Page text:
Artistic portrayal

 

     White Tara wears silken garments along with traditional bodhisattva ornaments and jewels.  White Tara's skin is “white as an autumn moon; clear as a stainless crystal gem, radiating light” (1).  Its whiteness is also compared to the “radiance of the eternal snows” (1).  White is symbolic of selflessness and purity; additionally, it shows that she represents dharma, or unbiased truth.  She sits upright on a circle of the moon with her legs folded in diamond posture, demonstrating her graceful, calm nature. With her right hand, she is making the gift-bestowing gesture as a symbol of her compassion.  With her left hand, she holds a lotus flower (utpala) between her thumb and fourth finger (the protection mudra).  The utpala in her hand has three blooms: one symbolizing the Buddha of the previous eon (Kashyapa); the second representing the present Buddha (Shakyamuni); and the third representing the future Buddha (Maitreya),  White Tara is said to be the essence of the past, present and future Buddhas.  Hence, she is known as the Mother of all Buddhas.

 

     White Tara has a total of seven eyes on her body.  These represent the Seven Eyes of Knowledge and show her vigilance--Tara sees all human suffering.  The locations of the different eyes tell what kind of suffering she sees.  On her face, there are three eyes: two are in the same locations as human eyes, representing apparent (external) suffering, and one sits just above her nose in the spiritual "third eye" position.  Many Southeast Asians wear bindis--small dots or markings indicating the location of the third eye on the forehead.  In artistic depictions of Tara, this eye represents psychological and spiritual suffering.  Tara also has an eye in the palm of each hand (representing suffering in activity) as well as one on the sole of each foot (representing suffering in progress).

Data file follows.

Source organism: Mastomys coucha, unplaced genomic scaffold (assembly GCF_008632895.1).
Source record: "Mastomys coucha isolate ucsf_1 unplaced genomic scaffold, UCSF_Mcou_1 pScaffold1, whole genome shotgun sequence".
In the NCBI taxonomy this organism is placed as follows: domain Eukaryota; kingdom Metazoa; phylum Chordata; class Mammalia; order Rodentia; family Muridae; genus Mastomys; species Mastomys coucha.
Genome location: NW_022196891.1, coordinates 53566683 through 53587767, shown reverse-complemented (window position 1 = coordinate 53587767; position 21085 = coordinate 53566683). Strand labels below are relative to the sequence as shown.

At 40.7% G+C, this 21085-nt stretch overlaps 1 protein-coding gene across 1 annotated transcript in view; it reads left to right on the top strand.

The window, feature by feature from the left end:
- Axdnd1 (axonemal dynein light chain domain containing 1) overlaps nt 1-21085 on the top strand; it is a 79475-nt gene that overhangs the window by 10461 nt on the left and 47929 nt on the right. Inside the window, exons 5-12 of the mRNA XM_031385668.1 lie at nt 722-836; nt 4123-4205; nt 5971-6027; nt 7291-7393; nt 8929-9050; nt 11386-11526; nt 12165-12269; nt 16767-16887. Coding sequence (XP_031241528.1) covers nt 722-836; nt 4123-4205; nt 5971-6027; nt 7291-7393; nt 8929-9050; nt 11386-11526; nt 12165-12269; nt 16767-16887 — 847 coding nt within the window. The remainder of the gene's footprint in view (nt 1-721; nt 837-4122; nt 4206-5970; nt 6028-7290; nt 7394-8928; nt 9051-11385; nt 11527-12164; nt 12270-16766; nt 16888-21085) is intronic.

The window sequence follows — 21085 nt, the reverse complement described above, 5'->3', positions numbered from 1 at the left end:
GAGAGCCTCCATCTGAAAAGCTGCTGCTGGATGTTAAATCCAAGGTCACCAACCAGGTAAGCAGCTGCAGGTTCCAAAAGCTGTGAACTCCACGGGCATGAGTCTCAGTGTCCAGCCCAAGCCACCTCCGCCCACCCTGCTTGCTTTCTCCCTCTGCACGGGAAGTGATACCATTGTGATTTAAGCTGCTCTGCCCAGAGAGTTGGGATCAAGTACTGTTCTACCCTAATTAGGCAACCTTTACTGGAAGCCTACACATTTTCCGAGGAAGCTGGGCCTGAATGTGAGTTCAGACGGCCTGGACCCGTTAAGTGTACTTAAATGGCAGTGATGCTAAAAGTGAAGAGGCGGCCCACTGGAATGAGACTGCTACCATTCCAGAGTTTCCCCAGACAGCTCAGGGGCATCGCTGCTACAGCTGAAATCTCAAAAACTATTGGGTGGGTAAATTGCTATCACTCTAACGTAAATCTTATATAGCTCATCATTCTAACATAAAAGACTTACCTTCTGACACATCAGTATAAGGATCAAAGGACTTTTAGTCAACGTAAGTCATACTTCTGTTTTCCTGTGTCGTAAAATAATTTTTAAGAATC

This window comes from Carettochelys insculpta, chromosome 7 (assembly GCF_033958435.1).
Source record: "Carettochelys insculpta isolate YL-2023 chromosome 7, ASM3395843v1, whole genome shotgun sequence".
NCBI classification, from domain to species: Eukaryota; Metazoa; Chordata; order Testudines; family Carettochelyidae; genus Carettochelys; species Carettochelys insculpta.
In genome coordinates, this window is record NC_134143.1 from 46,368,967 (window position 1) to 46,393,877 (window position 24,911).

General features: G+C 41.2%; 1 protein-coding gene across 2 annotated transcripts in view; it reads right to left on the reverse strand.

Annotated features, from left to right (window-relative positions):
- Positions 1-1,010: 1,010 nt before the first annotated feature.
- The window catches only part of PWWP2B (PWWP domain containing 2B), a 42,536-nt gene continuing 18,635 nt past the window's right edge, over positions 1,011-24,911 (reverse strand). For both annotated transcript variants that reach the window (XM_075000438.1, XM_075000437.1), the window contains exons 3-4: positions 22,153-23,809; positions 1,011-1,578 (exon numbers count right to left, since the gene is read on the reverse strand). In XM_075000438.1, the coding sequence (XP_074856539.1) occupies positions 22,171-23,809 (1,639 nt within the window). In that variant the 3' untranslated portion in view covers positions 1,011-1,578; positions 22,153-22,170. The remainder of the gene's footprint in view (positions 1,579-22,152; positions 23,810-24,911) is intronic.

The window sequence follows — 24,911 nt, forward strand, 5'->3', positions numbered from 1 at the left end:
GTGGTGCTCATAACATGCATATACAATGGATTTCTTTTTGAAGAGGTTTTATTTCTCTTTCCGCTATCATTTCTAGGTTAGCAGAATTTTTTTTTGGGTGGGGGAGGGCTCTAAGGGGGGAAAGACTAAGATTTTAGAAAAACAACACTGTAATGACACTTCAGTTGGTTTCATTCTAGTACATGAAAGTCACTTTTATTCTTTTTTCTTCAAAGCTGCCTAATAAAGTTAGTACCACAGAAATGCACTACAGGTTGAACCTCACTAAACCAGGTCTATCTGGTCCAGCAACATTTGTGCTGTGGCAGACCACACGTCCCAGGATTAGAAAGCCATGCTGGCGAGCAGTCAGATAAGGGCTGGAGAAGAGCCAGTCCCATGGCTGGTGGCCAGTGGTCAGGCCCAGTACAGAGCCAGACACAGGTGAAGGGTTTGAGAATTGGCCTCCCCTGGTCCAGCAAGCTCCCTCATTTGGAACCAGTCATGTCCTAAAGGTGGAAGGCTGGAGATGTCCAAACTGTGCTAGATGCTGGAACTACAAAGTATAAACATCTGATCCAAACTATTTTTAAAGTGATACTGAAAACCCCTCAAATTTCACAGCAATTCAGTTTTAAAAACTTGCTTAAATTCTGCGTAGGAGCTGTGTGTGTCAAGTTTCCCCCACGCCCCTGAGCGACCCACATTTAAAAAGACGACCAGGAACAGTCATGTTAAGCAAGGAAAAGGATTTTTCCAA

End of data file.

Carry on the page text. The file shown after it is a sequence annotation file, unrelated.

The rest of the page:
It is also said that White Tara radiates white light.  White light results from combining all of the other colors of light together.  When white light is shone through the "prism" of life, a rainbow appears.  The multitude of different colors are representative of life's diversity.  Tara's white light unifies all of the colors, making all living things one. 

 

     White Tara is also associated with Rainbow Body practice, or Dzogchen, a mystical tradition practiced by Tantric Buddhists (though is not exclusive to Buddhism).  Dzogchen originated in the Bön religion, an indigenous religion of the Himalayan peoples.  The Tantric sage Padma Sambhava eventually brought Buddhism to Tibet, and the natives readily adopted Buddhism because Buddhist beliefs fit well with the Bön belief system.  According to legend, when Padma Sambhava died, his body dissolved back into the natural elements and left no relics.  This miraculous event gave rise to the Nyingma tradition, which led to the development of Tibetan Buddhism. 

 

     Dzogchen is an integral feature of the Nyingma tradition.  The final practice of Dzogchen is to dissolve one’s body back into the elements at the time of death, as Padma Sambhava did.  When this occurs, it is said that the physical body literally radiates light, and the practitioner disappears into that light, transcending the physical form to become a wisdom body.  This is known as the Rainbow Body attainment, and Tantric Buddhists see it as a sign of extreme sanctity.  The Rainbow Body attainment is enlightenment, in a sense—it is “awareness without obscurations; it is omniscience; it is pure space.  It is the ultimate fruit of spiritual cultivation.” (16)

 

How is White Tara different from Green Tara?